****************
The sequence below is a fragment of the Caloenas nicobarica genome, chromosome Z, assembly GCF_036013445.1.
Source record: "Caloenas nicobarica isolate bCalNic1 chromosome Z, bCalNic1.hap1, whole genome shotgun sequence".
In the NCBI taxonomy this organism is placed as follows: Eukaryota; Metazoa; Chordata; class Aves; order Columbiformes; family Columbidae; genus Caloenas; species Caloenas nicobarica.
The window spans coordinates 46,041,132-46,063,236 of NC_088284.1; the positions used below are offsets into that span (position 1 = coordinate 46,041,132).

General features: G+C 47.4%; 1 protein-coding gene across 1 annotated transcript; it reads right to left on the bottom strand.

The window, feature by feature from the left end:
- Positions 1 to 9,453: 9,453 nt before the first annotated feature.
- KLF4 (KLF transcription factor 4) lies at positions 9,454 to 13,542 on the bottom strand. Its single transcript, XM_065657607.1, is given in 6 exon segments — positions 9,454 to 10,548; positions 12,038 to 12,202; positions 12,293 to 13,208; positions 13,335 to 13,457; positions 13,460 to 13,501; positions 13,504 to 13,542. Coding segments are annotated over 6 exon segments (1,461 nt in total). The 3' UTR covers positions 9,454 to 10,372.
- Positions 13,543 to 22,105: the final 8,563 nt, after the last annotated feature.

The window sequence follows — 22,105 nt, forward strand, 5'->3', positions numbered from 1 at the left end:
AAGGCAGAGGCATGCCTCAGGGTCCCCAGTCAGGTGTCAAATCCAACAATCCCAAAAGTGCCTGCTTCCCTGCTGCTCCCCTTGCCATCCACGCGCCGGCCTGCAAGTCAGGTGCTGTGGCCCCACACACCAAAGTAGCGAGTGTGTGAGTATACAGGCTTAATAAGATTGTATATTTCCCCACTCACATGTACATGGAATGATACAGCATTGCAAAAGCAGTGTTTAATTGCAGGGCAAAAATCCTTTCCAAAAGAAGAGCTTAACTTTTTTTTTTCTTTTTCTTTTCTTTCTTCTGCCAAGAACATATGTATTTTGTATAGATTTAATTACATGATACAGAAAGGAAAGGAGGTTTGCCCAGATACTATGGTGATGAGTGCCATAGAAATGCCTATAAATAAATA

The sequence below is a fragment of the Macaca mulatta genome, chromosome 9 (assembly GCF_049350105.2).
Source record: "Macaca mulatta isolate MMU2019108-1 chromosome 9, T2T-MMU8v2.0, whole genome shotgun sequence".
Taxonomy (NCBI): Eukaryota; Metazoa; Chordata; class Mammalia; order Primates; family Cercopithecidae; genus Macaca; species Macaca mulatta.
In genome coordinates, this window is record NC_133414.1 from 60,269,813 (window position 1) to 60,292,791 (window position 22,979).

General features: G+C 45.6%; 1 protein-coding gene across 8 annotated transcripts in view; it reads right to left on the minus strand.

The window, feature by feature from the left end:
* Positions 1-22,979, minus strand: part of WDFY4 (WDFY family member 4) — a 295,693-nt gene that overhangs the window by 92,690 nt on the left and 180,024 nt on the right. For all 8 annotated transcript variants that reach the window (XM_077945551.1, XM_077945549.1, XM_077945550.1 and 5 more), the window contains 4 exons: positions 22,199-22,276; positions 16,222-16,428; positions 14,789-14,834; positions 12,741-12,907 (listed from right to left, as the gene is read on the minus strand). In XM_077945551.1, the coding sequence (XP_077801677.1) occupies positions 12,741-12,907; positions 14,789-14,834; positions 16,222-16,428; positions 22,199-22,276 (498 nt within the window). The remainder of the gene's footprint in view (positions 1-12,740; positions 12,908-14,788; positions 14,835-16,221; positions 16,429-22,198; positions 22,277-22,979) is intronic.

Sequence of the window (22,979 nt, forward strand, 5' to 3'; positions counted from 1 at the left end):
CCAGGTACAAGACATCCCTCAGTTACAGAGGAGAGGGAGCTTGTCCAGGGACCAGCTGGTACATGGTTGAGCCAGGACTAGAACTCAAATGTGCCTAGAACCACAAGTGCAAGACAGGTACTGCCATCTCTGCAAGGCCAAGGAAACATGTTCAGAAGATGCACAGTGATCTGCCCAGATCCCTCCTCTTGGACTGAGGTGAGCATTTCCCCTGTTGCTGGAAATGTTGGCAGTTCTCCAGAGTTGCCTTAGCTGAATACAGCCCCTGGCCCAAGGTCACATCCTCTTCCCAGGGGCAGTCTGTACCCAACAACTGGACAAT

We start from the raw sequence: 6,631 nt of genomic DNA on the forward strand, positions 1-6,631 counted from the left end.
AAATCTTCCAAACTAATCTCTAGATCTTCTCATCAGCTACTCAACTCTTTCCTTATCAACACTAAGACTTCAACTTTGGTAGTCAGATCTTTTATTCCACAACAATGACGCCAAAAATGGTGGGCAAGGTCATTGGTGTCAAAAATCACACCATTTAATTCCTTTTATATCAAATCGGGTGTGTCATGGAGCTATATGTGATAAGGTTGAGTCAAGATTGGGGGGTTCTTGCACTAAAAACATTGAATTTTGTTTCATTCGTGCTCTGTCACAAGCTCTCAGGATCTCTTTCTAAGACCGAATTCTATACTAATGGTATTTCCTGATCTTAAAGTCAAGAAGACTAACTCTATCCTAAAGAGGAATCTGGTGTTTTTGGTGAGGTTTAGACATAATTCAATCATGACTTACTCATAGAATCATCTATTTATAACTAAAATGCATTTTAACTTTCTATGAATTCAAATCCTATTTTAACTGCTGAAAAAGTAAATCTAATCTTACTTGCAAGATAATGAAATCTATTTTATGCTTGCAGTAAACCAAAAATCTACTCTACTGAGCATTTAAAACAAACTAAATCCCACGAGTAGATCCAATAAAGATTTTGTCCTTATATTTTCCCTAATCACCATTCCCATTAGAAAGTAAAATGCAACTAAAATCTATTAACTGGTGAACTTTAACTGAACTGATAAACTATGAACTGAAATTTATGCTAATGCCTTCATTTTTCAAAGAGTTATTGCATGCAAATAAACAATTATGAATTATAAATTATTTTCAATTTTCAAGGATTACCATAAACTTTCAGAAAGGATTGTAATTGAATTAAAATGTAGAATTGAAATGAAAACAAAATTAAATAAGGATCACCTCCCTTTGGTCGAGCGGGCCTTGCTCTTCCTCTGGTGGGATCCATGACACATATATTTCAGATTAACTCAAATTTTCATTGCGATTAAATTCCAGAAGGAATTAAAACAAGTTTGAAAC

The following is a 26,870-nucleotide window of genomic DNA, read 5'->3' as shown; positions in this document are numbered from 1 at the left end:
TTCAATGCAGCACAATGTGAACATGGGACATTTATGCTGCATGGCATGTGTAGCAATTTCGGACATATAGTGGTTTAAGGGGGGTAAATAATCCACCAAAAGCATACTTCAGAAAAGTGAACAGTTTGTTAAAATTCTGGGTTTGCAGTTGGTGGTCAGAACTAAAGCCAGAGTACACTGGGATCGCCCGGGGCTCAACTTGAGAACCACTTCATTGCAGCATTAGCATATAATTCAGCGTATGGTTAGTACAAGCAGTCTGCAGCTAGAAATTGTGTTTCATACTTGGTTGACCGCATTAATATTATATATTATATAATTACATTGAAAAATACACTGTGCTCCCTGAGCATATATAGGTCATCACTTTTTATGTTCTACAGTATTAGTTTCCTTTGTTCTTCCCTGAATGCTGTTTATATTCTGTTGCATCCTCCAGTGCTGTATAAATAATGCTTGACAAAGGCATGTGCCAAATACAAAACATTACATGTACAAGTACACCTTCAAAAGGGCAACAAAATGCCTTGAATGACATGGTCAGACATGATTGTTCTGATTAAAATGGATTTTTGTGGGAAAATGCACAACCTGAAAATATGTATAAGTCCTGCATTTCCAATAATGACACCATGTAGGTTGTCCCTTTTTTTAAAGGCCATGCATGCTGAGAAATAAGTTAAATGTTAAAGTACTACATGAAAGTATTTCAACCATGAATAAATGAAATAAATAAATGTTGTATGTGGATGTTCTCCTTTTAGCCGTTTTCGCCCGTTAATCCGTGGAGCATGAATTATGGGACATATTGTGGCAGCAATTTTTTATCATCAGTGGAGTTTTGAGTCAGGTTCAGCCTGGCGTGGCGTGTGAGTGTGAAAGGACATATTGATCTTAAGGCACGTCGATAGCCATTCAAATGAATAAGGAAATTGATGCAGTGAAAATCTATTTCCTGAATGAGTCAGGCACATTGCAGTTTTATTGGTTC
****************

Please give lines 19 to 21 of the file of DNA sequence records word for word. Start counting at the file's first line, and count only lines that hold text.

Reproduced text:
Sequence of the window (22,979 nt, forward strand, 5' to 3'; positions counted from 1 at the left end):
CCAGGTACAAGACATCCCTCAGTTACAGAGGAGAGGGAGCTTGTCCAGGGACCAGCTGGTACATGGTTGAGCCAGGACTAGAACTCAAATGTGCCTAGAACCACAAGTGCAAGACAGGTACTGCCATCTCTGCAAGGCCAAGGAAACATGTTCAGAAGATGCACAGTGATCTGCCCAGATCCCTCCTCTTGGACTGAGGTGAGCATTTCCCCTGTTGCTGGAAATGTTGGCAGTTCTCCAGAGTTGCCTTAGCTGAATACAGCCCCTGGCCCAAGGTCACATCCTCTTCCCAGGGGCAGTCTGTACCCAACAACTGGACAAT

We start from the raw sequence: 6,631 nt of genomic DNA on the forward strand, positions 1-6,631 counted from the left end.